5. What you do during the day matters!

    • Watch your caffeine intake
      • Drinking too much caffeine or drinking it in the afternoon/evening can affect your sleep. If this is an issue for you, start by eliminating 1 caffeinated drink a day. 
    • Move your body during the day.
      • take a walk, do a workout, ride your bike, etc.
    • Lower your sugar intake. Eating excessive sugar during the day can impact your ability to sleep at night. 
    • Get natural sunlight during the day
      •  this helps regulate our natural circadian rhythm & vitamin d production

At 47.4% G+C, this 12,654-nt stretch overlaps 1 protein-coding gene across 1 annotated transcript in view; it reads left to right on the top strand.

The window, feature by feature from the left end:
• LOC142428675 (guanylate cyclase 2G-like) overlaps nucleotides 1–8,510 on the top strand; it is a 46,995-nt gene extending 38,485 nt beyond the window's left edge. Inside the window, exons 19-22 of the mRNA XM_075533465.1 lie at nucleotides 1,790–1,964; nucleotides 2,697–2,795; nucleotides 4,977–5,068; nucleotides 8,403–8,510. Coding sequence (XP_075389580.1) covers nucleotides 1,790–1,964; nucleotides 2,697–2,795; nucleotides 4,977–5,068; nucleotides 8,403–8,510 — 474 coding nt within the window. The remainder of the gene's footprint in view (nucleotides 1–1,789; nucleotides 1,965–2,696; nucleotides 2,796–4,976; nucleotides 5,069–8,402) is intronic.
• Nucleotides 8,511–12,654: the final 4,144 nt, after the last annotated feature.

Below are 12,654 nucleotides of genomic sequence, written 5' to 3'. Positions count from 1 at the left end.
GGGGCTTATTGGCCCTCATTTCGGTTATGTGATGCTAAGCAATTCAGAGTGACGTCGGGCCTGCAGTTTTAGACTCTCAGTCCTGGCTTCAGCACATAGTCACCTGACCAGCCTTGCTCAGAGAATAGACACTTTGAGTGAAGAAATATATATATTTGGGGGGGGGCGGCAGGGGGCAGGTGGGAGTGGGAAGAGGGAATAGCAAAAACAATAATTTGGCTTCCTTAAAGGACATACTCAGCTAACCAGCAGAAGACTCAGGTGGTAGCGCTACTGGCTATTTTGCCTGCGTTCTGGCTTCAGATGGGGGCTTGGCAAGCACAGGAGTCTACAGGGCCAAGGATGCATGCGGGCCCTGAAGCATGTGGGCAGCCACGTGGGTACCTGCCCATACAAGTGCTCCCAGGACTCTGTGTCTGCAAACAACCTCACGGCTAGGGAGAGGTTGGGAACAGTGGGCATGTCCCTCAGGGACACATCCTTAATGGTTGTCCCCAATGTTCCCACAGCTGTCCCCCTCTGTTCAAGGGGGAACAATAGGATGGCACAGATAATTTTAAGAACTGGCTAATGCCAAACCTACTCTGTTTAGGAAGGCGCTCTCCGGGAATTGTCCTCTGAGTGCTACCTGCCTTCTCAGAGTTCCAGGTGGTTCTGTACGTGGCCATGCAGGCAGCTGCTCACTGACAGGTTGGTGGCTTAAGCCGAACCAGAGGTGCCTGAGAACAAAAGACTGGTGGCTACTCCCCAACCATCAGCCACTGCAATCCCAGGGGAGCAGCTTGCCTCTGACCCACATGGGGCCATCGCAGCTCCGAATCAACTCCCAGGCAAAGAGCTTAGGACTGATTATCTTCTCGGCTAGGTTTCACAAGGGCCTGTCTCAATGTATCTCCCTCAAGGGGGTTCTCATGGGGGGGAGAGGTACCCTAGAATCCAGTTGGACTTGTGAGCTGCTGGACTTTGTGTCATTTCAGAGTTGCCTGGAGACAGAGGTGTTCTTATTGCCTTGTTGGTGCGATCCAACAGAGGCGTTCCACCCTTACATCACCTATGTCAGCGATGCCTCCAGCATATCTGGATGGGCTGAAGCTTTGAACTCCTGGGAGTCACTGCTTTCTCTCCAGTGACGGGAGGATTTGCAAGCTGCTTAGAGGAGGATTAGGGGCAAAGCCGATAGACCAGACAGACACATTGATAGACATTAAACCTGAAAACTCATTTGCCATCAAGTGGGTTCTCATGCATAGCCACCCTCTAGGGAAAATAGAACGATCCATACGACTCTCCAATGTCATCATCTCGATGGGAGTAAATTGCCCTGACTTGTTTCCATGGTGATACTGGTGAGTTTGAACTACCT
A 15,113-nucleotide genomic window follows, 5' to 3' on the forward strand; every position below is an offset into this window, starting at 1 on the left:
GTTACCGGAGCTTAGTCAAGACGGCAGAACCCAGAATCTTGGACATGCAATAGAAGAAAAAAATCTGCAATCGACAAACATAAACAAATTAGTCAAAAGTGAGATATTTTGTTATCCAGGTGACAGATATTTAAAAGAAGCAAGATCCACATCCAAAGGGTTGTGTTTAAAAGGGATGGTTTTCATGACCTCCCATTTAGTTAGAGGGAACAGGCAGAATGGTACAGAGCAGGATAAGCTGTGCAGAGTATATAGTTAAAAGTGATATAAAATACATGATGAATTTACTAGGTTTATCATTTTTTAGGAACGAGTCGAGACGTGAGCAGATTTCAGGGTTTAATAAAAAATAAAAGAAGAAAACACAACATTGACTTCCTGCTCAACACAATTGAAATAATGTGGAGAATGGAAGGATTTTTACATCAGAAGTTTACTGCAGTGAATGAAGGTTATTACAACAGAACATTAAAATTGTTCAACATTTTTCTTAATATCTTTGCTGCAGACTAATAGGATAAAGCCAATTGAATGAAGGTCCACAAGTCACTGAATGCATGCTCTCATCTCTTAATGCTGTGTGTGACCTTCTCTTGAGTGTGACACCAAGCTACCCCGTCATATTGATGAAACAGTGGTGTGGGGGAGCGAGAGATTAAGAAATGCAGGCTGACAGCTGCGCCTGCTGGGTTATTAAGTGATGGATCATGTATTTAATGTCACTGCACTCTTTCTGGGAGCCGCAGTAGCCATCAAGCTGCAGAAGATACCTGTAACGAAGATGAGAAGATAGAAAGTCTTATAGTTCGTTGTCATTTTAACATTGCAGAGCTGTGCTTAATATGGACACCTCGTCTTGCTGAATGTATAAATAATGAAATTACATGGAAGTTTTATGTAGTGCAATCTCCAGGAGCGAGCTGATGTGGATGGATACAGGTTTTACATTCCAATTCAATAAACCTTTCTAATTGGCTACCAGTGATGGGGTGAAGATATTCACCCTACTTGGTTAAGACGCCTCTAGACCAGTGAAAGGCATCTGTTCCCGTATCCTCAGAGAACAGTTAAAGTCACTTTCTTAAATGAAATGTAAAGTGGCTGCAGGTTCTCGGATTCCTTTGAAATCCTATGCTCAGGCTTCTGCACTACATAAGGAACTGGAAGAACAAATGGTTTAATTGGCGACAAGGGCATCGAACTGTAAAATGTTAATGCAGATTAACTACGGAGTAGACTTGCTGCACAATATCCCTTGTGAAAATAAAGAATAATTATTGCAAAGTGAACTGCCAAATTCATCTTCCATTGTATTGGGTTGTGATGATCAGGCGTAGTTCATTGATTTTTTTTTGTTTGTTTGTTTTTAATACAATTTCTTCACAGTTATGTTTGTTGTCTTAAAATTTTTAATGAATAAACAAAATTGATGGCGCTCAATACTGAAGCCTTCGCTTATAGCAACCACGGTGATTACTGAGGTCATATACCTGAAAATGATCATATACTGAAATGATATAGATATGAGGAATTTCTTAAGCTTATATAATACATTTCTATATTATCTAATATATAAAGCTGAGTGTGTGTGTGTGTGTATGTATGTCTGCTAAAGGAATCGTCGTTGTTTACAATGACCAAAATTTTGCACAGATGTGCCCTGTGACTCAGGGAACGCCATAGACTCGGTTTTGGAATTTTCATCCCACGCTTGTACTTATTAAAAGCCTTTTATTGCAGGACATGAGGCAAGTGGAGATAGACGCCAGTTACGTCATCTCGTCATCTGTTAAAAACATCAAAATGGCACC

• Stress reduction techniques. How you are handling your stress during the day affects the way you are sleeping at night. Consider adding practices that include deep breathing, meditating, walking in nature, etc. 
    • Limit Naps: If you do need to nap, keep it short (20-30 minutes) and avoid napping too close to bedtime.

If you are looking to improve your wellness, I would love to help! Schedule a 1:1 consultation with me and we will spend an hour deep diving into how to build some healthy routines to support your health and wellness. 

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D I S C L A I M E R Anything that I discuss about making any lifestyle changes is from my own experience and/or other clients personal experiences and may not be suited for you. It is strongly recommended that you consult with your health professional before making changes in your own life. By engaging in anything that I talk about, you agree that you do so at your own risk.